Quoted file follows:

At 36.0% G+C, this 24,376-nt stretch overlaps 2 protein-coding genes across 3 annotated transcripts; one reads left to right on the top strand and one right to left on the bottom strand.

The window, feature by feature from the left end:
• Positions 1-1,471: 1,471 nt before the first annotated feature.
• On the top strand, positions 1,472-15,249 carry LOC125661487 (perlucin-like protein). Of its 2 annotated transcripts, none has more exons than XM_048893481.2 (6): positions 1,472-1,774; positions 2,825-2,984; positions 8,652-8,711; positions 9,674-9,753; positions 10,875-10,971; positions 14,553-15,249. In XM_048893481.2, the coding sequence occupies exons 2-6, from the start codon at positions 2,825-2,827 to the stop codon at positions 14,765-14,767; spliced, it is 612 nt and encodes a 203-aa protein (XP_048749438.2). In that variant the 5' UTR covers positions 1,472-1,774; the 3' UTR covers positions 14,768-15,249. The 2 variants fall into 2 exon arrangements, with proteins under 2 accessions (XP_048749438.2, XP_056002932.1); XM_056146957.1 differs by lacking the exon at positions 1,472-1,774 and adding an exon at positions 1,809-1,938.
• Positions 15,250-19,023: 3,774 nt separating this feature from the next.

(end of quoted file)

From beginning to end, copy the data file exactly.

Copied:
At 36.0% G+C, this 24,376-nt stretch overlaps 2 protein-coding genes across 3 annotated transcripts; one reads left to right on the top strand and one right to left on the bottom strand.

The window, feature by feature from the left end:
• Positions 1-1,471: 1,471 nt before the first annotated feature.
• On the top strand, positions 1,472-15,249 carry LOC125661487 (perlucin-like protein). Of its 2 annotated transcripts, none has more exons than XM_048893481.2 (6): positions 1,472-1,774; positions 2,825-2,984; positions 8,652-8,711; positions 9,674-9,753; positions 10,875-10,971; positions 14,553-15,249. In XM_048893481.2, the coding sequence occupies exons 2-6, from the start codon at positions 2,825-2,827 to the stop codon at positions 14,765-14,767; spliced, it is 612 nt and encodes a 203-aa protein (XP_048749438.2). In that variant the 5' UTR covers positions 1,472-1,774; the 3' UTR covers positions 14,768-15,249. The 2 variants fall into 2 exon arrangements, with proteins under 2 accessions (XP_048749438.2, XP_056002932.1); XM_056146957.1 differs by lacking the exon at positions 1,472-1,774 and adding an exon at positions 1,809-1,938.
• Positions 15,250-19,023: 3,774 nt separating this feature from the next.